Other national governments have also jumped to conclusions. In Seychelles and Liberia, journalists ’revelations were referred to anti-corruption units for further action.

At the same time, criminals and autocratic regimes, long accustomed to keeping their financial relations secret, attacked journalists. Before and after the publication of the FinCEN files, journalists from countries in Africa and the Middle East were summoned, intimidated and threatened with lawsuits. In Turkey, a court blocked the publication of several stories of FinCEN files.

At the same time, FinCEN files have proven to be a powerful tool in the international struggle for transparency and accountability.

Niger activists presented a history of FinCEN Files as part of an innovative lawsuit that sought to force the government to open a $ 120 million corruption investigation that an official audit said was missing. In Thailand, regulators are survey four national banks whose transactions were highlighted by one analysis for the series. And the Belgian banks proposed the creation of a platform to exchange information on suspicious transactions, and US banks supported legislation aimed at shell companies.

By contrast, the banking industry pressure group has tried to minimize the findings of the investigation.

The Institute of Banking Policy issued a statement, with the support of ads on social media, trying to throw cold water on the importance of FinCEN files.

The institute discussed a central finding: that banks sometimes continue to process transactions for customers who had been repeatedly flagged for suspicious behavior. The pressure group said the government “frequently” tells banks to keep these accounts open so police officers can control them.

Among the documents in the FinCEN files, however, BuzzFeed News could only find two mentions of this instruction.

The pressure group has also argued that a large proportion of SARs have nothing to do with illegal activity. Citing information from the survey of 14 banks, the group said: “Our data indicate that around 4 per cent of SARs result in any law enforcement monitoring. A small subset of these results in a arrest and, finally, in a conviction ”.

The group also said: “Ultimately, this means that 90-95% of the people who report to the banks were probably innocent.”

But the lack of official monitoring does not necessarily mean that the marked activity is lawful. Federal investigators do not have the resources to prosecute all potential customers and do not automatically alert banks when investigating SAR subjects, according to interviews with police officials.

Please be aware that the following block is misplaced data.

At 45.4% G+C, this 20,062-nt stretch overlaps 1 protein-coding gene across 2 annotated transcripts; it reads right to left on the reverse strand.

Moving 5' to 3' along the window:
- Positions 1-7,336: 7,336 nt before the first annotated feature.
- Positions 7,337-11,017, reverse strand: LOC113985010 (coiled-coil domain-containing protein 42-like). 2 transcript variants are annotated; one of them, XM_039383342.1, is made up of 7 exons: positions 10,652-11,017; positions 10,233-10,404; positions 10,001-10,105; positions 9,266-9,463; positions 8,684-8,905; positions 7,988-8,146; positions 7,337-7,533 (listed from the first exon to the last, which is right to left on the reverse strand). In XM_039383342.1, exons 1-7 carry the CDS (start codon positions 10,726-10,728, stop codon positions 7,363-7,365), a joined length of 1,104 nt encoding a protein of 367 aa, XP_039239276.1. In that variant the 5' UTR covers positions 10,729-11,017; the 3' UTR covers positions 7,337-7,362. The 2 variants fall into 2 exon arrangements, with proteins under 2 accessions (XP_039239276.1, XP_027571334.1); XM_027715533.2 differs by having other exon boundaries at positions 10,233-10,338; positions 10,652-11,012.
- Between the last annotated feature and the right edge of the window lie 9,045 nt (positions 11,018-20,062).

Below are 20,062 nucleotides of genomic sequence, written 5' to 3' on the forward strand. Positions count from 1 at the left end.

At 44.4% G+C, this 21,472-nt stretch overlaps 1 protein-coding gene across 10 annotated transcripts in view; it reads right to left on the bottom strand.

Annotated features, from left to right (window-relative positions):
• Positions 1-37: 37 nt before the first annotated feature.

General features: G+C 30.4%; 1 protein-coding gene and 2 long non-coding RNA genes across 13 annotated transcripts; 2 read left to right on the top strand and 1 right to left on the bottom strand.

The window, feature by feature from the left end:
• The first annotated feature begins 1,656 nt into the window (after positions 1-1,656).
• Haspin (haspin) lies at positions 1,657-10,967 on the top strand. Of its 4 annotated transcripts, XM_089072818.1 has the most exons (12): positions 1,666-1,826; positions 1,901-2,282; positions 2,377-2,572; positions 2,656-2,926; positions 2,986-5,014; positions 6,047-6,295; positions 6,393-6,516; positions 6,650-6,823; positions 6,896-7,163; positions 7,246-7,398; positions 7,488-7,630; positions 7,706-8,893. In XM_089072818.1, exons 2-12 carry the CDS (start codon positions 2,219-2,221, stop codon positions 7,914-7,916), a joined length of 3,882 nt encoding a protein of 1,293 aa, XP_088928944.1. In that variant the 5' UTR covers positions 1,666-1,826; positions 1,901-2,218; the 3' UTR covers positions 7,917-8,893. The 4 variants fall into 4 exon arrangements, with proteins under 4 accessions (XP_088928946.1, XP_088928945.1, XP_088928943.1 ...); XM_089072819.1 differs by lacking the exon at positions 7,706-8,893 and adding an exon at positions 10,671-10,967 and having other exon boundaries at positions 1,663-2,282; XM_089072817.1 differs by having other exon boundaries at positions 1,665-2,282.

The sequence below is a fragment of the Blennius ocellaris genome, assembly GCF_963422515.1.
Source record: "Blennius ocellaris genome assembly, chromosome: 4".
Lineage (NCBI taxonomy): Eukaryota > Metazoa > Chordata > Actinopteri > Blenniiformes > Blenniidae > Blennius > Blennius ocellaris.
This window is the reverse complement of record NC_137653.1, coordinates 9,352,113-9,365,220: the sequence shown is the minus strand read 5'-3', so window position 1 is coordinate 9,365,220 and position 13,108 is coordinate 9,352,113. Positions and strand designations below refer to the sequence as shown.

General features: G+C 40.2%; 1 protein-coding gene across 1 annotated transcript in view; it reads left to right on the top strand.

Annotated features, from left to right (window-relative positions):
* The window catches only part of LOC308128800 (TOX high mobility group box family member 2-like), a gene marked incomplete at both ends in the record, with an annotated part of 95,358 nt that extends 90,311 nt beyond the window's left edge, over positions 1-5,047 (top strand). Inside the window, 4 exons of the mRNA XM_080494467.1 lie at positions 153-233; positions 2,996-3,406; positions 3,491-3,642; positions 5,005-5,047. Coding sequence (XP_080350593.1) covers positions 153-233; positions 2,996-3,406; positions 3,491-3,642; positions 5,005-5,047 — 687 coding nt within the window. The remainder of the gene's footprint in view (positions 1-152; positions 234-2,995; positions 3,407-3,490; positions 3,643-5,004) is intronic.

By law, banks must report when they detect transactions that have the hallmarks of money laundering or other financial misconduct. SARs are not evidence of a crime in themselves, but are considered vital for law enforcement to engage in illegal activities.

During a speech this month to the American Bankers Association, FBI Director Christopher Wray dit RAEs “capture an incredible range of behaviors” and allow agents to “follow financial routes, investigate specific people and entities, identify potential customers, connect points, and advance research.” Records, according to law enforcement sources, can help track parts of drug networks, clarify funding behind terrorist cells, and help officials decide whether to blacklist companies. or people involved in misconduct.

Contacted by BuzzFeed News with questions about this story, the Bank Policy Institute responded by citing again its own research on the subject and reiterating that the FinCEN files were based on a portion of “incredibly narrow” documents, a fraction of the millions submitted each year. .

Immediately after the publication of the FinCEN files, global banking shares fell dramatically, but it was more than sharing values ​​that boiled the industry. The series also motivated reflection and debate in various media and industry forums. “That banking scandal is nonsense,” he said Independent, noted a UK publication. “The reverberations … will be felt for months, if not years.”

In more than 100 opinion articles and columns that have been published in commercial and business publications since September, industry experts have pointed to the FinCEN files as they advocate for change. At International Banker, Laurent Liotard-Vogt and Florent Palayret, who work at the business management consultancy Chappuis Halder & Co., proposed solutions, including regulations to prevent shell companies, and concluded, “It’s the whole system that’s about to collapse and needs to be rethought.”

Nine days after the findings of the FinCEN file investigation were revealed, Linda A. Lacewell, the superintendent of the New York State Department of Financial Services, published his own analysis, noting that the series provided an opportunity to address long-standing issues. “Now, with this new focus, we need to act,” he wrote.

Senator Elizabeth Warren, Member of the Committee on Banking, Housing and Urban Affairs, has cited stories of the call for substantial changes in supervision.

In a statement to BuzzFeed News this week, he said the Corporate Transparency Act should be just a first step and will advocate for additional reforms, including making Wall Street more accountable for financial crimes. “I will keep pushing mine legislation to hold executives personally and criminally accountable when their organizations break the law. “